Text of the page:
A Porteus mill deals with the grain, which then goes on to a five ton copper topped mash tun. Six stainless steel washbacks are quite new; the distillery was closed from May through October of 2016 while they were installed, replacing the cast iron units that took over for the wooden washbacks in 1950. The fermentation time is 60 hours.
The stills here are quite unique. The wash still is flat-topped, and as with Dalmore there’s a story about incorrect measurements being taken before the still was delivered causing them to cut off the top and reconfigure the lyne arm. On the spirit still, the lyne arm quickly turns down, then out into a purifier. It emerges from the top of that and quickly turns out through the back wall. Both stills feature reflux bowls, but the one on the wash still is much larger. When I asked out tour guide about the purifier she replied “Oh, that hasn’t worked in years”.
Next we went outside of the still house to see the worm tubs, confirming what I had seen the night before from outside the back gate. These are the rectangular style, but since they were in action, I couldn’t see the configuration of the copper tube inside (some are squared off circles, others run back and forth).
The distillery currently runs 24 hours per day, 5 days a week. It produces 1.2 million liters of spirit per annum, with 40% of that going out for blending and 60% kept for onsite aging, and to be used as single malt or as an ingredient in their Stroma Malt Whisky Liqueur.
We ended in one of the warehouses, which all together have a capacity of 24,000 casks and are currently holding about 20,000. We also learned that the oldest cask on site dates to 1967 and may soon be bottled as a 50 year old.
Back into the visitor center, those who paid for an upgraded tour sampled the 12 year, 17 year and 21 year Old Pulteney. Standard tour participants were given the choice of the 12 year old or the Stroma Liqueur. I was curious about the latter but if I was only going to taste one thing at the distillery, it would be their whisky. I mentioned to the staff that we get the 12 year at 43% back home while it is 40% in most other places (definitely the UK and Canada). I asked if the higher strength version was exclusive to the US and was eventually told that South Africa gets it was well, but they were unsure if there were any other markets it went to.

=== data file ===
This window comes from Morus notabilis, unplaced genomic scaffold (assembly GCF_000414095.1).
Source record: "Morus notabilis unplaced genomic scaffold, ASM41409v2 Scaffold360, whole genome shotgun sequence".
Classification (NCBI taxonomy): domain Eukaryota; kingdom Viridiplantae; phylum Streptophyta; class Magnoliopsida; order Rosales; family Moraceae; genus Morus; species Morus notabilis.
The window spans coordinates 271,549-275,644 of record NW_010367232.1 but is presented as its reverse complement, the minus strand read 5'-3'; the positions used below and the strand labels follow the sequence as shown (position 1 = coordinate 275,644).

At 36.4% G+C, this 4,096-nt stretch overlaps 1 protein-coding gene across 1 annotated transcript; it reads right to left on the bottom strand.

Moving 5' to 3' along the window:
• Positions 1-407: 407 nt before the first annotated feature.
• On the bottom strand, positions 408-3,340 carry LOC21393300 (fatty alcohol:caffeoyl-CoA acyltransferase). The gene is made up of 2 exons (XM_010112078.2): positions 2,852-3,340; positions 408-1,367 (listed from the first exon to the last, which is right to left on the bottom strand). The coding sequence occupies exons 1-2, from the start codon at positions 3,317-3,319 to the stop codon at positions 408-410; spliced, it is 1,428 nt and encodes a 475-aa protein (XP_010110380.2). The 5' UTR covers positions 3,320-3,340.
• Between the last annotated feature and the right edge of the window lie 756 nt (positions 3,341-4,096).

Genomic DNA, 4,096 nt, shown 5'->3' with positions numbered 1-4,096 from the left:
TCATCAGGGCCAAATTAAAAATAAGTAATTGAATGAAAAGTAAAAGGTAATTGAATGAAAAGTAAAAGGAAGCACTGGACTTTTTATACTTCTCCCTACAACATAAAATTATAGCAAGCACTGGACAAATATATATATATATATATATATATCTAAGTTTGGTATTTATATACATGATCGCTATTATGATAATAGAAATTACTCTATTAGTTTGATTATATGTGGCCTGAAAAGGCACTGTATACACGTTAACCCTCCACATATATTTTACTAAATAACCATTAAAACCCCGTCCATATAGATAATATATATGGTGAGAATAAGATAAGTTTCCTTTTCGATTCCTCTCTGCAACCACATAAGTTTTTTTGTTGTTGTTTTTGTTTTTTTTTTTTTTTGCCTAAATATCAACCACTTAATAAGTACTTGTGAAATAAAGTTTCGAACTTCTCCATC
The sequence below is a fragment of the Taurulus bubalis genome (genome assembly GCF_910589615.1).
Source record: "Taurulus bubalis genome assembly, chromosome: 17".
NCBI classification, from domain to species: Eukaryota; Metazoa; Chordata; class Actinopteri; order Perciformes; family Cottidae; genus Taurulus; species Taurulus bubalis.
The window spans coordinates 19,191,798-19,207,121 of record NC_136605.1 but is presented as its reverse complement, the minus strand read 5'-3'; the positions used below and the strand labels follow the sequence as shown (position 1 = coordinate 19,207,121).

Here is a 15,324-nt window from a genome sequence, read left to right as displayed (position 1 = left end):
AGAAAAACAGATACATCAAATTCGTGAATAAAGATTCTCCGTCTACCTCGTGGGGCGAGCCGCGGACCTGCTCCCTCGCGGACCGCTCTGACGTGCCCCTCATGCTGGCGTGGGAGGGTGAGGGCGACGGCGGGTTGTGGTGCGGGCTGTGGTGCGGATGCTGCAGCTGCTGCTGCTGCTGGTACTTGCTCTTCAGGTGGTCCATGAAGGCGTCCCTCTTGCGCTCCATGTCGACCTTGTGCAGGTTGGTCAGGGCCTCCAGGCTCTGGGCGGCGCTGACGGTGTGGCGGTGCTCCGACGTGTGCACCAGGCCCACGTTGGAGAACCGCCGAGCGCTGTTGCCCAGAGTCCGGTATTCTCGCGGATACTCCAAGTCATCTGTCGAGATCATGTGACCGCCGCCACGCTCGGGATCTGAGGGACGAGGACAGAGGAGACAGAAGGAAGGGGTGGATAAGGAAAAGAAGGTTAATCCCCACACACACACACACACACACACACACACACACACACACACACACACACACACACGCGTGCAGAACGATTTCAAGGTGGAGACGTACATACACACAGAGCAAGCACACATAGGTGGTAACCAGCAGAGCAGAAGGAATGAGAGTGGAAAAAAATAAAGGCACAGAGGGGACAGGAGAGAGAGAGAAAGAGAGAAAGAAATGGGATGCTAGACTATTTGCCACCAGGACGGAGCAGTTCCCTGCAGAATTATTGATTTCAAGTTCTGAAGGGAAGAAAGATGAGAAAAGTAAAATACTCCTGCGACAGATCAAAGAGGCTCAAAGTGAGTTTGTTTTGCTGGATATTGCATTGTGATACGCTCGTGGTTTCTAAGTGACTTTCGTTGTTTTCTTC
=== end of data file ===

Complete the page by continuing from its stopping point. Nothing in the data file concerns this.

Another noteworthy point; there were two casks set up in the shop that visitors could fill bottles from. Both were ex-bourbon casks, one distilled in 2005 and the other in 1997. There were available as 70 cl fills, priced at £80 and £140, respectively. I really wish more distilleries would do this. The only slight improvement they could make here would be to have the option of a smaller format, say 20 cl, for those flying home with limited luggage capacity.
I had spent as much time asking questions and taking pictures as I could without making myself late for the tour that I had scheduled next. From Wick it was a drive of a little over 30 minutes to Thurso, where I had arranged to see the relatively new Wolfburn distillery. Their first spirit ran early in 2013, with the first cask serendipitously filled on Burns night. When it was established, Wolfburn unseated Pulteney at the northernmost distillery on Scotland’s mainland. Last fall I started to see their single malt on store shelves in the US, and wrote this post with a little background information about Wolfburn.
The distillery is open to the public, but currently by appointment only. The tour guide, Charlie Ross, lives nearby and has another part time job, but is very accommodating when scheduling tours. In spite of not having worked in the spirits industry before, he is quite well versed in all things Wolfburn; from local distilling history to the story of the modern distillery’s founding and the technical details of its production process.